Coincidentally, making these changes to help lower your LDL can also help raise your HDL. It’s like a two-for-one with regard to your health! According to the Mayo Clinic, incorporating healthy mono- and polyunsaturated fats – the fats found in olive, peanut and canola oil – can also help raise your HDL, as well as drinking alcohol in moderation – up to one drink per day for women or two for men. However, if you don’t drink, it’s not a good idea to start just for the purpose of raising your HDL. Go for the many other options instead! Additionally, if you are on cholesterol-controlling medication, take as directed according to your doctor.

See? Cholesterol isn’t all bad – and you’re required to eat fats to keep it in check! Why not celebrate your health this month by adopting a few of these healthy habits and treating yourself to a cholesterol screening? Your heart will thank you, and you’ll no doubt start to see other positive changes, as well!

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Your Monthly Check-Up: June is Men's Health Month

When it comes to our health, it seems women are more apt to see a doctor when something is wrong, whereas men will avoid an appointment at all costs until the situation becomes serious. In fact, men are 24 percent less likely than women to have visited a doctor in the past year, according to recent U.S. Government statistics. For an African American or Hispanic male, the odds of having seen a doctor are even lower. The same for men ages 18 to 44.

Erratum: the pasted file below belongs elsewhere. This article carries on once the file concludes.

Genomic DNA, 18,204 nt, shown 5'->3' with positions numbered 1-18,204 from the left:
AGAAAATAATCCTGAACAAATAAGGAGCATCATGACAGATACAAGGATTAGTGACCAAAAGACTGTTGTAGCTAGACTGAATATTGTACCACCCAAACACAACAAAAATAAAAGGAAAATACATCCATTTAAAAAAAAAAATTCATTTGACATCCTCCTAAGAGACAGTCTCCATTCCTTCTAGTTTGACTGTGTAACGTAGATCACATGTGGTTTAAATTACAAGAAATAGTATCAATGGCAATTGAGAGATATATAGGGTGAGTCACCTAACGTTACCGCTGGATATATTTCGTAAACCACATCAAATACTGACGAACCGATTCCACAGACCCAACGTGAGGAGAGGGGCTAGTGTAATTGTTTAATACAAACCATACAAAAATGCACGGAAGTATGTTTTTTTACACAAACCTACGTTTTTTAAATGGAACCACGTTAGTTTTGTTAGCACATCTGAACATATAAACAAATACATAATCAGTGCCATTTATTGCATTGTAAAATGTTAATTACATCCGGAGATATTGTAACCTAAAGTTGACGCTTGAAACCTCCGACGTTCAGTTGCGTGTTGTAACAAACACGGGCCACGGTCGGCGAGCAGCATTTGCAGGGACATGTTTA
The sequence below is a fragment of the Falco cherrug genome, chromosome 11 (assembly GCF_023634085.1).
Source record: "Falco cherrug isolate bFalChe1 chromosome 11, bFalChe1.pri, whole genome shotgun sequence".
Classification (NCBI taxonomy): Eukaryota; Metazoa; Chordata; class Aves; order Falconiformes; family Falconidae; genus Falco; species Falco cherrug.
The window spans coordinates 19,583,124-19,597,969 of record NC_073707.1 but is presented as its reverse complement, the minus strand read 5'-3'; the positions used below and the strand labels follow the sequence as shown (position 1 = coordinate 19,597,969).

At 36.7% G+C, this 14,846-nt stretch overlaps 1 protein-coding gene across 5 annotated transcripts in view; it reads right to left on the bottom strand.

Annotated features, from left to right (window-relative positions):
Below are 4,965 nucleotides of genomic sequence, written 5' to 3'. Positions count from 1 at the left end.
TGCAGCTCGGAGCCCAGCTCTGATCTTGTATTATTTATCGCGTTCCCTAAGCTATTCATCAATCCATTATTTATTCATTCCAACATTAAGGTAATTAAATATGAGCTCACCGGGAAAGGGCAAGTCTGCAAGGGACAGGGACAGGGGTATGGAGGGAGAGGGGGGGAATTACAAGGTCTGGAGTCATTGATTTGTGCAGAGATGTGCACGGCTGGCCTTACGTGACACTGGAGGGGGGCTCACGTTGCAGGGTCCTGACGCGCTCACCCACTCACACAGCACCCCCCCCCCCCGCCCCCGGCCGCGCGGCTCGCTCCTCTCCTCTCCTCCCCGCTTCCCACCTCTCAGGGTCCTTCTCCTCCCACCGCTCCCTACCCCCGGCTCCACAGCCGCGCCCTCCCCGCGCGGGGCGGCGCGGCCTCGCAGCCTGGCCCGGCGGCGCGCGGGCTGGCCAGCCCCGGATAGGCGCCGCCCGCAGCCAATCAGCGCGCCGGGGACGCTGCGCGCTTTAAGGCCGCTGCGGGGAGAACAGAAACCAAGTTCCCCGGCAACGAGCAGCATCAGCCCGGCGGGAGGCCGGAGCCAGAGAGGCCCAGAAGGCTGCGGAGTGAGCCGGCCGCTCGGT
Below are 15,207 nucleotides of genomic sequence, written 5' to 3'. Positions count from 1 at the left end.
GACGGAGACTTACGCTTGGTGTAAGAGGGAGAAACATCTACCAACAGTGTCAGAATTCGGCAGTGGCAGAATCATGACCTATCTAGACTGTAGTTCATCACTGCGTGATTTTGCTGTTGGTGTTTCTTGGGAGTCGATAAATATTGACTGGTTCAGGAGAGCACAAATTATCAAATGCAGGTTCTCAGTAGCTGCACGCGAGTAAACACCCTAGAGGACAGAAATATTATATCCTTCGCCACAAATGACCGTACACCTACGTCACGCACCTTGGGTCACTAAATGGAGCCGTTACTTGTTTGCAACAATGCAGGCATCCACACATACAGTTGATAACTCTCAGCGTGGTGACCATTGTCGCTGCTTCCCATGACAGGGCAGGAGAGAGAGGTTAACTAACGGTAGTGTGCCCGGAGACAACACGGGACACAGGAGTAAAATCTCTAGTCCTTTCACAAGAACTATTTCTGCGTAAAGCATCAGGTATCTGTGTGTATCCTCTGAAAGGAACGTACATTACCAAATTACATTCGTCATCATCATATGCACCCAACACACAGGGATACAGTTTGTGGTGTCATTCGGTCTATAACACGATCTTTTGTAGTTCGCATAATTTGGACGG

• June is National Men’s Health Month. Do you know what percentage of adult males are at risk? The following statistics were taken from the CDC:
  • Percent of men 18 years and over who met the 2008 federal physical activity guidelines for aerobic activity through leisure-time aerobic activity: 53.6%
  • Percent of men 18 years and over who had 5 or more drinks in 1 day at least once in the past year: 31.4%
  • Percent of men 18 years and over who currently smoke cigarettes: 21.2%
  • Percent of men 20 years and over who are obese: 34.6%
  • Percent of men 20 years and over with hypertension: 31.6%  

Are these statistics surprising? When you avoid the doctor, you miss out on important health screenings that may catch something early on before it progresses to a more serious health threat. Also, just because you may feel fine doesn’t mean that you are fine. High cholesterol and high blood pressure, among other conditions, can worsen if left untreated. Men are much more likely than women to need hospitalization for conditions that could have been prevented with regular health screenings.